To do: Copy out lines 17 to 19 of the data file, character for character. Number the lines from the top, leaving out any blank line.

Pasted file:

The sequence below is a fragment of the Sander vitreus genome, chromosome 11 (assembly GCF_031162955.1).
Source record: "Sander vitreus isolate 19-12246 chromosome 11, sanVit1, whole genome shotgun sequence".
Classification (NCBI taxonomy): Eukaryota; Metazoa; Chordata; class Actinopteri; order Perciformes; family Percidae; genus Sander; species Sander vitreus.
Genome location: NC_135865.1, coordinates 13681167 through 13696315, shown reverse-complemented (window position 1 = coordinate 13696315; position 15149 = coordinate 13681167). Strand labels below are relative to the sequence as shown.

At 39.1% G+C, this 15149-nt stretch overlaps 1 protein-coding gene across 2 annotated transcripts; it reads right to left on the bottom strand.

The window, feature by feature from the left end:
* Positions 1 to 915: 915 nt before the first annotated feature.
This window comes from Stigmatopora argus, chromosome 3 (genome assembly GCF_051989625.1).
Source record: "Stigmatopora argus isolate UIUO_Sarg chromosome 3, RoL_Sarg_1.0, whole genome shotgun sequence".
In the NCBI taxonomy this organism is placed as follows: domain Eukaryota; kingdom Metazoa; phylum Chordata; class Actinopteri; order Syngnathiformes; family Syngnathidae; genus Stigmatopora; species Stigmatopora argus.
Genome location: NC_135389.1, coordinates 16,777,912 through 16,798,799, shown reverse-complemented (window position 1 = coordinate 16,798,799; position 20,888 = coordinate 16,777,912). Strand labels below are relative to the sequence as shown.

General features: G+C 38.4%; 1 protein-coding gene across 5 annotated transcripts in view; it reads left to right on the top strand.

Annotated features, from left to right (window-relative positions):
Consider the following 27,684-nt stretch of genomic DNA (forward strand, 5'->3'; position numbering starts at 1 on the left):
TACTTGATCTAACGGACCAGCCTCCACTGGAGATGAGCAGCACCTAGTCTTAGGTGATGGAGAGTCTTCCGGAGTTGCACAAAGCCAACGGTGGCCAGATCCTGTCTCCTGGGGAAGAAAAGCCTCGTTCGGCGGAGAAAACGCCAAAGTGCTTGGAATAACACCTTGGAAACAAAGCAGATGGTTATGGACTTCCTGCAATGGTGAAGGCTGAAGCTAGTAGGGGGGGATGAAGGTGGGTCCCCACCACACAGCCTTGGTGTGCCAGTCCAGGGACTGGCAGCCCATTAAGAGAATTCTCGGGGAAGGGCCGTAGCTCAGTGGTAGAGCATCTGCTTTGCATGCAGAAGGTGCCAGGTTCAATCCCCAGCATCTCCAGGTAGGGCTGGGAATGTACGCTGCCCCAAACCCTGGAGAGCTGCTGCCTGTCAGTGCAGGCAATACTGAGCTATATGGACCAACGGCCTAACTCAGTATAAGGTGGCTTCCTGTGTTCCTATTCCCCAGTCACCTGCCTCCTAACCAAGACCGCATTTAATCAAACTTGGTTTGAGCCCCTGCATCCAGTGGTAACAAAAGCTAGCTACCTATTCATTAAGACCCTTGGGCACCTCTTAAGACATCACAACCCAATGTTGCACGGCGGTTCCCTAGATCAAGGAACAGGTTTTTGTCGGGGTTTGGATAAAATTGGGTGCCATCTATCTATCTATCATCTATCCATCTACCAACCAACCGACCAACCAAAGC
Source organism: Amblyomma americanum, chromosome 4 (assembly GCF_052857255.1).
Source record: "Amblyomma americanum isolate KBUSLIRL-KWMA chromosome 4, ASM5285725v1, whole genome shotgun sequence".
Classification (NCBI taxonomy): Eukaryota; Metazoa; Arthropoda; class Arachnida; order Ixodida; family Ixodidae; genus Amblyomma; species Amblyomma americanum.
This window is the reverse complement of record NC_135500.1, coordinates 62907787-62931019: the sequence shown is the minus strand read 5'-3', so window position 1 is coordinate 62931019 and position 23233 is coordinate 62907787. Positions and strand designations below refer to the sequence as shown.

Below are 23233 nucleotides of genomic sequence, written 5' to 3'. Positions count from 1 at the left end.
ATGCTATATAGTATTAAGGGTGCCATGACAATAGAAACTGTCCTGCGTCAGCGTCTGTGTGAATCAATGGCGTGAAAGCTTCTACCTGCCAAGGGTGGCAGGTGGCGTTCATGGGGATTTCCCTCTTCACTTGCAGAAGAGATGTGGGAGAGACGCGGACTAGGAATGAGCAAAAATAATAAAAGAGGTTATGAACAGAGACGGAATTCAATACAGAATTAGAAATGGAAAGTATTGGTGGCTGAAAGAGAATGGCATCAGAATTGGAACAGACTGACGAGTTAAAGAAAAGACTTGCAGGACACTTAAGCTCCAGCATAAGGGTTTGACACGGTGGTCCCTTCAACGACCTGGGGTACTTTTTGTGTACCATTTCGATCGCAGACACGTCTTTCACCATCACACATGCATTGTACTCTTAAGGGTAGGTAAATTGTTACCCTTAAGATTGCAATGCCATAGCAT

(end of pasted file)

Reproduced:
Source record: "Amblyomma americanum isolate KBUSLIRL-KWMA chromosome 4, ASM5285725v1, whole genome shotgun sequence".
Classification (NCBI taxonomy): Eukaryota; Metazoa; Arthropoda; class Arachnida; order Ixodida; family Ixodidae; genus Amblyomma; species Amblyomma americanum.
This window is the reverse complement of record NC_135500.1, coordinates 62907787-62931019: the sequence shown is the minus strand read 5'-3', so window position 1 is coordinate 62931019 and position 23233 is coordinate 62907787. Positions and strand designations below refer to the sequence as shown.